The BibEc project is the origin of NetEc. We very soon added a gopher server with all the historical data of Fethy i.e. data going back until the late 80s, the time when Fethy took up the job as Economics Librarian in the Department de Sciences Economiques at Université de Montréal. I had originally approached Manchester Computing Centre (as it was called at the time) and they kindly agreed to provide me with disk space, CPU time and most excellent computing support. The gopher server was set up by Geoff Lane and ran on a UTS system, a supposedly UNIXish operating system running as a guest of the Amdahl VM/XA service. Despite the technical limitations that this imposed Goeff brilliantly solved all the problems and the service remained open until the machine was shut and replaced by the CS6400 machine.
The movement of machine was completed in early 1995, but the gopher service did not run properly for the ftp transfers. By the same time the CodEc project was added to the NetEc service portfolio. The changeover to WWW took some time and was not ready until the spring of 1995. Markus Hatterscheid had at that time become an important volunteer on the project. Through this work he established a reputation as an expert on all matters WWW and was able to win consultancy contracts from it, demonstrating that working for NetEc as a volunteer could pay off. Later in 1995 the WebEc project was added. Discussions with the Americans intensified, Bill Goffe attended a meeting between me and Markus in Summer 1995.
Our first mirror was with Washington University. It opened in 1995 after efforts by Markus Hatterscheid. This mirror was quite simple, it copied the files from Manchester to St. Louis. An index was generated locally at St. Louis. With the opening of the second mirror in Tokyo we reorganised the whole way of mirroring, the result was called the Tokyo protocol. This is a rather complex mechanism, but it has served rather well. Mirroring will be a crucial issue in the future, in particular for the papers in WoPEc.
My theory is that economists have a built-in distrust of monopolies. In their book of tales, there are numerous accounts of the welfare loss that occurs when a monopoly supplier serves a market. They may also be afraid of the power accumulated by a person who controls a hard disk where all the world's recent knowledge produced by the discipline is stored. That is why a centralised system has problems to be set up. That does not only hold for an archive that stores papers, it also affects the collection of metadata about holdings on local sites, i.e. the work WoPEc is primarily concerned with these days. We have however established contacts with about 10% of archives, some universities and Federal Reserve Banks in the United Sates but mainly continental institutions. The uploading of information is conducted via ftp using a procedure called the "navette". The provider puts a description of the papers in ftp://netec.mcc.ac.uk/pub/NetEc/incoming. We then pick up that file, examine its contents, if necessary correct its syntax, install the information and then put the corrected file into ftp://netec.mcc.ac.uk/pub/NetEc/outgoing. The provider then picks up the file and uses it as the basis for further uploads. There is no need for any further communication between the provider and us. Thus it is relatively easy to provide information, and it should be in the interest of archive maintainers to disseminate their work as widely as possible.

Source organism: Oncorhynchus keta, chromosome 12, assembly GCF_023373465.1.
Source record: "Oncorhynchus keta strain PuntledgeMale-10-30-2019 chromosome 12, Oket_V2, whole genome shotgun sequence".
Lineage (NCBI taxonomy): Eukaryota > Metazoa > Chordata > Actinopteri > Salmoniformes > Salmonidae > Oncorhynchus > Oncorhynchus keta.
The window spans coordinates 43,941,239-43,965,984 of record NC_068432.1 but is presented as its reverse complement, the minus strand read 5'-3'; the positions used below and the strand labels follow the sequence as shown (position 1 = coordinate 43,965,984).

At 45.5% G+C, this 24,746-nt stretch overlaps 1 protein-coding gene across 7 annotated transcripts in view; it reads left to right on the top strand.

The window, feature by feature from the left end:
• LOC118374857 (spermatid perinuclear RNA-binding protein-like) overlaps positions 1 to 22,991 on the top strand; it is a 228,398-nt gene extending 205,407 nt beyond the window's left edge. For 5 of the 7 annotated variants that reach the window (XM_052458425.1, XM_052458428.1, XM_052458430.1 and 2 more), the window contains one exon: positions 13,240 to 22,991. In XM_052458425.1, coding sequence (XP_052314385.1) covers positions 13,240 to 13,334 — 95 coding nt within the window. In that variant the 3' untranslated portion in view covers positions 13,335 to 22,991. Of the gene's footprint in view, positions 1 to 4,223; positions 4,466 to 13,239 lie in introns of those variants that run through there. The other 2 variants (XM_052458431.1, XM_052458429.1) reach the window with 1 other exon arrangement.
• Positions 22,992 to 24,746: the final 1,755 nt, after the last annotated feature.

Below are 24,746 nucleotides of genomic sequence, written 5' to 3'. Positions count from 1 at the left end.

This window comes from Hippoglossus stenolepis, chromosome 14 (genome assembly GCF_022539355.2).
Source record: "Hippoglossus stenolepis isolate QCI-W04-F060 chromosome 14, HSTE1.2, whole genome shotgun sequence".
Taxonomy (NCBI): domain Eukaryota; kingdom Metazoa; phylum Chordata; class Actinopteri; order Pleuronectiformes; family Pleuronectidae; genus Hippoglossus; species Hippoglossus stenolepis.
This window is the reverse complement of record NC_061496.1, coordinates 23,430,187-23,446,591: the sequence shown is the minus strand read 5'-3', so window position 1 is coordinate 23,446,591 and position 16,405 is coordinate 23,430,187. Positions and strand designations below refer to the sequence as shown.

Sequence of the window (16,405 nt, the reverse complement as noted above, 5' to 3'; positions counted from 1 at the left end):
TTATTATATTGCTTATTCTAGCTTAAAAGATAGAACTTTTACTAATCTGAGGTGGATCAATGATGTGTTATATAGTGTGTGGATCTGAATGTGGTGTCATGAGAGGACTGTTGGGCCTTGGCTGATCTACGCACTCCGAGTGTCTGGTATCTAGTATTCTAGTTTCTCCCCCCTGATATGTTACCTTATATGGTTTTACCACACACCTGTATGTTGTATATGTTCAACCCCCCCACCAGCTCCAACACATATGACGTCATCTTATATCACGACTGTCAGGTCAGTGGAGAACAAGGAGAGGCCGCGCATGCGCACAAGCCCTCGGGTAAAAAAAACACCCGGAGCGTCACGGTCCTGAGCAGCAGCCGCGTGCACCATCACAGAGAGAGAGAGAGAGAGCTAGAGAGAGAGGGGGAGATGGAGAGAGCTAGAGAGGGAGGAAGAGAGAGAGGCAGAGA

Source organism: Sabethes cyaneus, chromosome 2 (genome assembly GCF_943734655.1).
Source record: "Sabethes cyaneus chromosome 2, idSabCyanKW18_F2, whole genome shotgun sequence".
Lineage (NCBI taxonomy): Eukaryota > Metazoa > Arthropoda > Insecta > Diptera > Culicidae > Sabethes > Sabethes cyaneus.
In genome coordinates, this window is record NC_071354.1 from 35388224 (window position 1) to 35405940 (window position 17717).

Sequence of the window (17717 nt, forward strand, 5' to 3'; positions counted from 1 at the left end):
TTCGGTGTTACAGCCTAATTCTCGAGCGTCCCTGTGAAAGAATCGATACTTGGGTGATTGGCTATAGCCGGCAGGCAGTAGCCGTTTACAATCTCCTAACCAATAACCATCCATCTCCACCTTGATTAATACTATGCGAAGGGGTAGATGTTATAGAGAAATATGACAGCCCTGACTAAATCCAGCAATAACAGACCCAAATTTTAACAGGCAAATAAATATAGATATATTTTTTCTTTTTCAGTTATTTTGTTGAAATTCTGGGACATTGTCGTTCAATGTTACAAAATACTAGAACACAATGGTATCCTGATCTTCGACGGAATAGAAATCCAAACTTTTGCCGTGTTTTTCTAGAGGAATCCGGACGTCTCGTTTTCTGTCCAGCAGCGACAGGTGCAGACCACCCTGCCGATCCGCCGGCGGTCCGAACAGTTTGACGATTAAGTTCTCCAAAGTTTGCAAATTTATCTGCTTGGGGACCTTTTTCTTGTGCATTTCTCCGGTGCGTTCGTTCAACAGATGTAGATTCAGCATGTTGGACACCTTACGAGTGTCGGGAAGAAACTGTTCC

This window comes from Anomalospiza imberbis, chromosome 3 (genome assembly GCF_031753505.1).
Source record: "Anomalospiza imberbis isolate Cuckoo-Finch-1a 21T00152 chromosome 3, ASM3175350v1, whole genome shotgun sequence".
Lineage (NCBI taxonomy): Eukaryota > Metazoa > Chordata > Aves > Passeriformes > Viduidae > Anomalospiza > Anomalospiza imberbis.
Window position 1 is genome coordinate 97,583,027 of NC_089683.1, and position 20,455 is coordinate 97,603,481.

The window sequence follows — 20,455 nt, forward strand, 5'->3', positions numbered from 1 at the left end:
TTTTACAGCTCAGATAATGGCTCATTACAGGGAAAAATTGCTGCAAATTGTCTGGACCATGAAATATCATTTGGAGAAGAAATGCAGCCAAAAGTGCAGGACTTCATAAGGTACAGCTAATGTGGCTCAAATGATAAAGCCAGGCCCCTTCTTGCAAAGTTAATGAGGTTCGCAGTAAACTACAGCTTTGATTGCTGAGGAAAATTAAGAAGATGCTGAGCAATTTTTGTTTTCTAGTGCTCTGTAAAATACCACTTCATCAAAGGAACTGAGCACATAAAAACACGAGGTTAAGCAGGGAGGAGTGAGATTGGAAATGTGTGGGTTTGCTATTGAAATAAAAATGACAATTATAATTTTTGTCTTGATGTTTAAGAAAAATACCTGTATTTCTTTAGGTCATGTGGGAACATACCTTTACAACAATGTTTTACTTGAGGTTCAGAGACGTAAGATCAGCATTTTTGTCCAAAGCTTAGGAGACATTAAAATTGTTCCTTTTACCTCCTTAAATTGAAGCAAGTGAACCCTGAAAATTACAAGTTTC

Since April 1995 an ever increasing share of the data was collected by José-Manuel Barrueco Cruz. He came across WoPEc when working as a librarian at the University of Valencia. He wrote a message to the Manchester server in April 1994 and soon became a co-worker on the project. It was during a meeting with him in Valencia in April 1995 that the first steps were taken to convert the format that I initially designed to the one proposed by the Internet Anonymous Ftp Archive (IAFA) working group of the Internet Engineering Task Force. These were meant to be compatible with the whois++ protocol that was under development at the same time. That is not quite the situation and the status of the current input format for WoPEc is somewhat indeterminate still today; it is likely to change but not fundamentally. Fundamentally our standards compliance has been with whois++, but this is under review since we have problems with the whois++ software and we are told that LDAP is gaining more prominence.